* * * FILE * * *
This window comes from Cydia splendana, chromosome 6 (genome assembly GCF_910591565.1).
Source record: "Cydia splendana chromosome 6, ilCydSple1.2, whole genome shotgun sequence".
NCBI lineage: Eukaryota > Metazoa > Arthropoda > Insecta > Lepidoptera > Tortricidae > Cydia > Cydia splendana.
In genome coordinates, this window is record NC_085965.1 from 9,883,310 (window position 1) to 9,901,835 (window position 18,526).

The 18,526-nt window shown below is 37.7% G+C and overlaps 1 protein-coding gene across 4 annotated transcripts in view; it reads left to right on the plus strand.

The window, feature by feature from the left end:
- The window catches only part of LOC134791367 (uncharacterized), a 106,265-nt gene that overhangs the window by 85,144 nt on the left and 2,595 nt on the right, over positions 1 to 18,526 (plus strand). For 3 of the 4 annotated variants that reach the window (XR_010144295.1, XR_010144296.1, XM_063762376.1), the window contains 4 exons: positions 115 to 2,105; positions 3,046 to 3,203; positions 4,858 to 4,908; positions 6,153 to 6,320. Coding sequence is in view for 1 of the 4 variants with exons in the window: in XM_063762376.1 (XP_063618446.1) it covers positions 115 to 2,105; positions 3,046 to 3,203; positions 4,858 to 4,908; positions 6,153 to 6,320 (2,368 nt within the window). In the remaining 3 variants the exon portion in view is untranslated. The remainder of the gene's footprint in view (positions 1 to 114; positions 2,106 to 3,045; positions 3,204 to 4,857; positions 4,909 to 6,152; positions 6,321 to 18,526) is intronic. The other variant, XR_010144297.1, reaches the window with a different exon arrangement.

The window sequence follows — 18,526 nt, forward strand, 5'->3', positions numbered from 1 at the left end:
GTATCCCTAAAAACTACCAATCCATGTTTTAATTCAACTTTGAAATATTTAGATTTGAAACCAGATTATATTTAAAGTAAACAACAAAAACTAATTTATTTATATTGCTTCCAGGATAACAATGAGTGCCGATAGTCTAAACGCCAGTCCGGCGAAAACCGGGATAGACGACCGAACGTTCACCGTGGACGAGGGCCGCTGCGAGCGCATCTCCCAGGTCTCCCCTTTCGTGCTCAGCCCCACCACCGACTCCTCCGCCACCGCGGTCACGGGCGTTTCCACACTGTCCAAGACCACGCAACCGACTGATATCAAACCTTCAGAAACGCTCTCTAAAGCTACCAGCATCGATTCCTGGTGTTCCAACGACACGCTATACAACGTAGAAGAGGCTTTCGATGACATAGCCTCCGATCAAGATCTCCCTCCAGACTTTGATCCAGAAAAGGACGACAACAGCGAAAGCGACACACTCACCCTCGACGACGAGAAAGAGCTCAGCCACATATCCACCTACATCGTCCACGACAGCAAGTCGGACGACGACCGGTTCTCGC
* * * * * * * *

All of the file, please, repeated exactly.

This window comes from Cydia splendana, chromosome 6 (genome assembly GCF_910591565.1).
Source record: "Cydia splendana chromosome 6, ilCydSple1.2, whole genome shotgun sequence".
NCBI lineage: Eukaryota > Metazoa > Arthropoda > Insecta > Lepidoptera > Tortricidae > Cydia > Cydia splendana.
In genome coordinates, this window is record NC_085965.1 from 9,883,310 (window position 1) to 9,901,835 (window position 18,526).

The 18,526-nt window shown below is 37.7% G+C and overlaps 1 protein-coding gene across 4 annotated transcripts in view; it reads left to right on the plus strand.

The window, feature by feature from the left end:
- The window catches only part of LOC134791367 (uncharacterized), a 106,265-nt gene that overhangs the window by 85,144 nt on the left and 2,595 nt on the right, over positions 1 to 18,526 (plus strand). For 3 of the 4 annotated variants that reach the window (XR_010144295.1, XR_010144296.1, XM_063762376.1), the window contains 4 exons: positions 115 to 2,105; positions 3,046 to 3,203; positions 4,858 to 4,908; positions 6,153 to 6,320. Coding sequence is in view for 1 of the 4 variants with exons in the window: in XM_063762376.1 (XP_063618446.1) it covers positions 115 to 2,105; positions 3,046 to 3,203; positions 4,858 to 4,908; positions 6,153 to 6,320 (2,368 nt within the window). In the remaining 3 variants the exon portion in view is untranslated. The remainder of the gene's footprint in view (positions 1 to 114; positions 2,106 to 3,045; positions 3,204 to 4,857; positions 4,909 to 6,152; positions 6,321 to 18,526) is intronic. The other variant, XR_010144297.1, reaches the window with a different exon arrangement.

The window sequence follows — 18,526 nt, forward strand, 5'->3', positions numbered from 1 at the left end:
GTATCCCTAAAAACTACCAATCCATGTTTTAATTCAACTTTGAAATATTTAGATTTGAAACCAGATTATATTTAAAGTAAACAACAAAAACTAATTTATTTATATTGCTTCCAGGATAACAATGAGTGCCGATAGTCTAAACGCCAGTCCGGCGAAAACCGGGATAGACGACCGAACGTTCACCGTGGACGAGGGCCGCTGCGAGCGCATCTCCCAGGTCTCCCCTTTCGTGCTCAGCCCCACCACCGACTCCTCCGCCACCGCGGTCACGGGCGTTTCCACACTGTCCAAGACCACGCAACCGACTGATATCAAACCTTCAGAAACGCTCTCTAAAGCTACCAGCATCGATTCCTGGTGTTCCAACGACACGCTATACAACGTAGAAGAGGCTTTCGATGACATAGCCTCCGATCAAGATCTCCCTCCAGACTTTGATCCAGAAAAGGACGACAACAGCGAAAGCGACACACTCACCCTCGACGACGAGAAAGAGCTCAGCCACATATCCACCTACATCGTCCACGACAGCAAGTCGGACGACGACCGGTTCTCGC